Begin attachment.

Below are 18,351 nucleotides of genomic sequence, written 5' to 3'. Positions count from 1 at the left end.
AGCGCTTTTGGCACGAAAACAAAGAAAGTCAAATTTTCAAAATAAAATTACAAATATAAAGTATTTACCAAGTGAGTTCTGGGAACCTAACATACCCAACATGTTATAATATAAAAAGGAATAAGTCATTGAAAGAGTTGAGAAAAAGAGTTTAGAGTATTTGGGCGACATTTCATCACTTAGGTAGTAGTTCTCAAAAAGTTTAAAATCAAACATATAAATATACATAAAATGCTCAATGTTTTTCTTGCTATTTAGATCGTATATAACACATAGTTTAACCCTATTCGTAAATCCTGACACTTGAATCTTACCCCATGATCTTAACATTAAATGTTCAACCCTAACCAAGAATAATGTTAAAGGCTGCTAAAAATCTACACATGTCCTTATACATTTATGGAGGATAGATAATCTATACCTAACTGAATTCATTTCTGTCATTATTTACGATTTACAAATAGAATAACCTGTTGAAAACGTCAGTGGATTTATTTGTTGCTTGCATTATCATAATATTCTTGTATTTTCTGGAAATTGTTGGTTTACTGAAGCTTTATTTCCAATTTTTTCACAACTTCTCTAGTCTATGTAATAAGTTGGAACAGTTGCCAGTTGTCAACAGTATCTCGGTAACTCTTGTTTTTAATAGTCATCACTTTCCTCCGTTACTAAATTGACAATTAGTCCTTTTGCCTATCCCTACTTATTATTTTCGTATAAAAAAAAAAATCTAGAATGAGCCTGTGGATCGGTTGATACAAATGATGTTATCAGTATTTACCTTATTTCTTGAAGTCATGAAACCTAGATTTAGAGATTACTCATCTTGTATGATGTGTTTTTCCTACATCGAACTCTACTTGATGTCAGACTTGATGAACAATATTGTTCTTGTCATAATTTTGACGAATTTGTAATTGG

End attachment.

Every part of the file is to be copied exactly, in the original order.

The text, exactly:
Below are 18,351 nucleotides of genomic sequence, written 5' to 3'. Positions count from 1 at the left end.
AGCGCTTTTGGCACGAAAACAAAGAAAGTCAAATTTTCAAAATAAAATTACAAATATAAAGTATTTACCAAGTGAGTTCTGGGAACCTAACATACCCAACATGTTATAATATAAAAAGGAATAAGTCATTGAAAGAGTTGAGAAAAAGAGTTTAGAGTATTTGGGCGACATTTCATCACTTAGGTAGTAGTTCTCAAAAAGTTTAAAATCAAACATATAAATATACATAAAATGCTCAATGTTTTTCTTGCTATTTAGATCGTATATAACACATAGTTTAACCCTATTCGTAAATCCTGACACTTGAATCTTACCCCATGATCTTAACATTAAATGTTCAACCCTAACCAAGAATAATGTTAAAGGCTGCTAAAAATCTACACATGTCCTTATACATTTATGGAGGATAGATAATCTATACCTAACTGAATTCATTTCTGTCATTATTTACGATTTACAAATAGAATAACCTGTTGAAAACGTCAGTGGATTTATTTGTTGCTTGCATTATCATAATATTCTTGTATTTTCTGGAAATTGTTGGTTTACTGAAGCTTTATTTCCAATTTTTTCACAACTTCTCTAGTCTATGTAATAAGTTGGAACAGTTGCCAGTTGTCAACAGTATCTCGGTAACTCTTGTTTTTAATAGTCATCACTTTCCTCCGTTACTAAATTGACAATTAGTCCTTTTGCCTATCCCTACTTATTATTTTCGTATAAAAAAAAAAATCTAGAATGAGCCTGTGGATCGGTTGATACAAATGATGTTATCAGTATTTACCTTATTTCTTGAAGTCATGAAACCTAGATTTAGAGATTACTCATCTTGTATGATGTGTTTTTCCTACATCGAACTCTACTTGATGTCAGACTTGATGAACAATATTGTTCTTGTCATAATTTTGACGAATTTGTAATTGG